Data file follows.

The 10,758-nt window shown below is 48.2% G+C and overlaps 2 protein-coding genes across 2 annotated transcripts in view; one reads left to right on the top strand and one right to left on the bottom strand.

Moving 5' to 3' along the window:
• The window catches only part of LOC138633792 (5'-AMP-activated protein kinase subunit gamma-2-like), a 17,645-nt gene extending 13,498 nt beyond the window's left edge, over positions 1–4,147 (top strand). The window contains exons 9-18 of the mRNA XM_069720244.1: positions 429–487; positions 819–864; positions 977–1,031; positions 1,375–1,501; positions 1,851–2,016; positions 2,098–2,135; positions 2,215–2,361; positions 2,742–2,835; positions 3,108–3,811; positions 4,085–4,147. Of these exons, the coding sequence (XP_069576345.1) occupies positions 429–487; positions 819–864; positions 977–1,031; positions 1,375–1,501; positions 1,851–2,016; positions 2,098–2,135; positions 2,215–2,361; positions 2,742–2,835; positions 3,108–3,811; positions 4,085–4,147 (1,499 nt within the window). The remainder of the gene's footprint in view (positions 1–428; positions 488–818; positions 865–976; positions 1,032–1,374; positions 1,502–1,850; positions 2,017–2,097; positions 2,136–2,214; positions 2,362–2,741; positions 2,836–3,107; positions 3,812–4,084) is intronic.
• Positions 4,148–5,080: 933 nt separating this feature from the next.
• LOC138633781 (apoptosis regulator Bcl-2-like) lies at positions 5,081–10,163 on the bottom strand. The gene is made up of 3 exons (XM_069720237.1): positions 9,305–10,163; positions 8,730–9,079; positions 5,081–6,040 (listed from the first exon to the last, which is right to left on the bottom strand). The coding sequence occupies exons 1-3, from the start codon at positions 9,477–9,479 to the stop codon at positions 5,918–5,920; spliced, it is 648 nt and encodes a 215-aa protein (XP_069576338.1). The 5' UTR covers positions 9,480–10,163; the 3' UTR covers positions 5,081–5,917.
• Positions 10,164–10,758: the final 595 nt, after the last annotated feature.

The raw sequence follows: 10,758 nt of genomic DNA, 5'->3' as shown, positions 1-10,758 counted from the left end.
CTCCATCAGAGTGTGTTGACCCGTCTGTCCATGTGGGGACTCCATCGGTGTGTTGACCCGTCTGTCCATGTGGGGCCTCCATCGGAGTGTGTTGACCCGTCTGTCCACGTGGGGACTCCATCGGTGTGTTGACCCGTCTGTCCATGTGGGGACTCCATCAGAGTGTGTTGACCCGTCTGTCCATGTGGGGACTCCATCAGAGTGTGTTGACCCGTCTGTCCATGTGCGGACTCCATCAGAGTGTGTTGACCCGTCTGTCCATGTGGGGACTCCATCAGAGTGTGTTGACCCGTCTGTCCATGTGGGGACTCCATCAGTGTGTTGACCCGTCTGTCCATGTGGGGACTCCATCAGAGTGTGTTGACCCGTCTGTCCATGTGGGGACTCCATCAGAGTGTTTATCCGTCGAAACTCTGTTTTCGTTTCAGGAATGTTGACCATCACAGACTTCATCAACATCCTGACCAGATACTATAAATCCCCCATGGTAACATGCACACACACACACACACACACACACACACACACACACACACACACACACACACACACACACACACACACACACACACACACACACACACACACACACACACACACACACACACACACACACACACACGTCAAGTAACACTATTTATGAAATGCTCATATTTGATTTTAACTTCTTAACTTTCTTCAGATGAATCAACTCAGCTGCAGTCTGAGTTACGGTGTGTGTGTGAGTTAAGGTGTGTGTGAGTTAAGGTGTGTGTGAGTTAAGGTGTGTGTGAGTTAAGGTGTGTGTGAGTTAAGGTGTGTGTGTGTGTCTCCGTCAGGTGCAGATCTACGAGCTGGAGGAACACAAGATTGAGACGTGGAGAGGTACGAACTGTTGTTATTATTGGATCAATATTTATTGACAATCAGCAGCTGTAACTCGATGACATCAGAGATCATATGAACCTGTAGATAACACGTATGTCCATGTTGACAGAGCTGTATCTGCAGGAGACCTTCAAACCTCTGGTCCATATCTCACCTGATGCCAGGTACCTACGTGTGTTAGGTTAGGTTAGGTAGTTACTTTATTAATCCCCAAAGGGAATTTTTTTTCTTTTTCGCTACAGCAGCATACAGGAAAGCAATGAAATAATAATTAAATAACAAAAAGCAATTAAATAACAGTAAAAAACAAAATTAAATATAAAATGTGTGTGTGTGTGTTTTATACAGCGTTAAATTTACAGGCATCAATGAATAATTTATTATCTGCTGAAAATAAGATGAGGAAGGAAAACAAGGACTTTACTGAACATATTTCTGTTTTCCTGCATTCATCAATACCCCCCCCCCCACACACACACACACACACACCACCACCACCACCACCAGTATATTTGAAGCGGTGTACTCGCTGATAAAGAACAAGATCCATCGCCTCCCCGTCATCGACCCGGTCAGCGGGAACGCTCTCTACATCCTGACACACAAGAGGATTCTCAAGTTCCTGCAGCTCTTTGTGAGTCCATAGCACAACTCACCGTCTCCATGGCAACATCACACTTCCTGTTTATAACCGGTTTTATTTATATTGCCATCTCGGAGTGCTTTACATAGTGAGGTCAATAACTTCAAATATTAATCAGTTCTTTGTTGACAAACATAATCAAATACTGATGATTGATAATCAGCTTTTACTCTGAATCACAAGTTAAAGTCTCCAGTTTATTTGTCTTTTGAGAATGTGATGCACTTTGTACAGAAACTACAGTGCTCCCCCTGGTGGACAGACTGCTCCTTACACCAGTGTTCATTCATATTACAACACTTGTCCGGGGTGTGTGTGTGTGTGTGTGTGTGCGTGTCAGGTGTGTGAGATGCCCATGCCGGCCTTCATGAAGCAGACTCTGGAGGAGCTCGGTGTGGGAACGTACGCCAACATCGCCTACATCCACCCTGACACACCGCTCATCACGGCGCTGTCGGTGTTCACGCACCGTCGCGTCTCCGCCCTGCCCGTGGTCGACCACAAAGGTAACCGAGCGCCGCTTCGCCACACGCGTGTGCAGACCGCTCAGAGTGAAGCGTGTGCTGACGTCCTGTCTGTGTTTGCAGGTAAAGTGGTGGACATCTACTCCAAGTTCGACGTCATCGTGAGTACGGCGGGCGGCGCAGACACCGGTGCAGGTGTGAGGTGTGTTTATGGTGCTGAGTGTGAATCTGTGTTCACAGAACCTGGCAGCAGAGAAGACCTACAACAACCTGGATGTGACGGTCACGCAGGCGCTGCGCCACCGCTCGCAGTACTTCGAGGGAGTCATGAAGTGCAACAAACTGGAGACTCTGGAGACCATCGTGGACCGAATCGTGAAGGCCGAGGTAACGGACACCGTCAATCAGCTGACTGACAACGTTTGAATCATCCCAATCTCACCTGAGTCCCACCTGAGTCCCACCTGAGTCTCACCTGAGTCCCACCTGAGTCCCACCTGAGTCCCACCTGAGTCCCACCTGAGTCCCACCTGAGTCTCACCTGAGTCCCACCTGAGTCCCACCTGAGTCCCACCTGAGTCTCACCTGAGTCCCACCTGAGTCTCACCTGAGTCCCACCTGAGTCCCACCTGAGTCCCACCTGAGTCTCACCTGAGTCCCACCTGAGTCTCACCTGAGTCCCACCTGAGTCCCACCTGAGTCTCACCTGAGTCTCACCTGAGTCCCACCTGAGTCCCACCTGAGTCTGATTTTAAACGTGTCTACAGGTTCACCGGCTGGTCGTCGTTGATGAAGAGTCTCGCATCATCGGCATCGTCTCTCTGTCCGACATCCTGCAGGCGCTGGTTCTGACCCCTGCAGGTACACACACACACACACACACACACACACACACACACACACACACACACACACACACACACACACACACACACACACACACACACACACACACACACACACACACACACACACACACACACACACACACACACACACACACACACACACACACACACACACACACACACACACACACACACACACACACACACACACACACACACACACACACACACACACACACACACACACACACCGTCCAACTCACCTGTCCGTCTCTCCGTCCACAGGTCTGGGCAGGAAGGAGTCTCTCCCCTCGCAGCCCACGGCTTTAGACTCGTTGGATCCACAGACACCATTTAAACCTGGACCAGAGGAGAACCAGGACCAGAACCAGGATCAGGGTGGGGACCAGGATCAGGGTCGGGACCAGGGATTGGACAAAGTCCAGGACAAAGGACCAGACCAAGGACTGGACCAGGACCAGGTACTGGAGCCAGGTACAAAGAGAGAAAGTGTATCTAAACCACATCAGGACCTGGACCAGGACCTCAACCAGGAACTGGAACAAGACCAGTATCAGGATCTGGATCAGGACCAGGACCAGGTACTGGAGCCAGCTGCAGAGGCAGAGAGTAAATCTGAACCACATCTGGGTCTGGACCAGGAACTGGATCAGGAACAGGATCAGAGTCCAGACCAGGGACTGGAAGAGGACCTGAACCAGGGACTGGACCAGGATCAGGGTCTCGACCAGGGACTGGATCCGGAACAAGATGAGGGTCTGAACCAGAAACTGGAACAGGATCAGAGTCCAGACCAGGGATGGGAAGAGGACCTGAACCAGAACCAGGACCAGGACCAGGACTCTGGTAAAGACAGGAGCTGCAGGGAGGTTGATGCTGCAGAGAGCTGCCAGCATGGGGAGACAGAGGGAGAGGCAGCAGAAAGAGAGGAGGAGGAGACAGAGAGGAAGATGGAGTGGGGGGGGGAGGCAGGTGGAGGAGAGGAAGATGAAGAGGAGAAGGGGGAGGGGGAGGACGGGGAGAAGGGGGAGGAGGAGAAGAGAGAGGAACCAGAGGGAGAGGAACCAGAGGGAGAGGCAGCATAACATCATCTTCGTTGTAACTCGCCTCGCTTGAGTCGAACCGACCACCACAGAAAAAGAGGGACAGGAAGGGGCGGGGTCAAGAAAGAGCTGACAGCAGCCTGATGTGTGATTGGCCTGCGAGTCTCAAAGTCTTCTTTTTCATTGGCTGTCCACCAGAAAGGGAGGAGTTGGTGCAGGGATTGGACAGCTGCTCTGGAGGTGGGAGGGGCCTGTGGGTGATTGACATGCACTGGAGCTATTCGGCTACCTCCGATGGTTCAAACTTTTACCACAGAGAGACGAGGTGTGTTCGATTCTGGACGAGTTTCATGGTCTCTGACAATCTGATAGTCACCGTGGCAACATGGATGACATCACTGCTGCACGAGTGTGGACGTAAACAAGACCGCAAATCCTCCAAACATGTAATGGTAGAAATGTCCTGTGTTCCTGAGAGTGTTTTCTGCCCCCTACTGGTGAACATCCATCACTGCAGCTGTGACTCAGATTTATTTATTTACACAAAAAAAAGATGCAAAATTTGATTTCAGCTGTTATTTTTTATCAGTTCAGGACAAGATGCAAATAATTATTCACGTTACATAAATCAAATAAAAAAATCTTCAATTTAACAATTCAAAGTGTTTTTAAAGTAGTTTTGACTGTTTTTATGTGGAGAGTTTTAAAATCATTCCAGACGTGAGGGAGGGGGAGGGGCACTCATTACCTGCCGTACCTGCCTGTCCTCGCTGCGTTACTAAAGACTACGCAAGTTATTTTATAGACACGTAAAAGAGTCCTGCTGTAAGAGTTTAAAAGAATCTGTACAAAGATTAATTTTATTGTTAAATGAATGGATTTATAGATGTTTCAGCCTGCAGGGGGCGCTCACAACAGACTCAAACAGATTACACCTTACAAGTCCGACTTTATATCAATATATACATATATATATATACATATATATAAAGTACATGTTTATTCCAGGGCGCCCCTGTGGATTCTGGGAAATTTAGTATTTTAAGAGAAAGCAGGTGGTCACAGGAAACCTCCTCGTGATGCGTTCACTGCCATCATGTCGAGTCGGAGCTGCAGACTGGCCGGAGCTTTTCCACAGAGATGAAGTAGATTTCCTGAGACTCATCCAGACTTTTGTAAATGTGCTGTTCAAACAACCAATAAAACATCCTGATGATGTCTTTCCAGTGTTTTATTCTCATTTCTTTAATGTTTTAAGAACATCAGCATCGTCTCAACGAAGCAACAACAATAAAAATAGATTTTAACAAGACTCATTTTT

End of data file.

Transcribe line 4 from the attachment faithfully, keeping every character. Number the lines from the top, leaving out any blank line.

• Positions 4,148–5,080: 933 nt separating this feature from the next.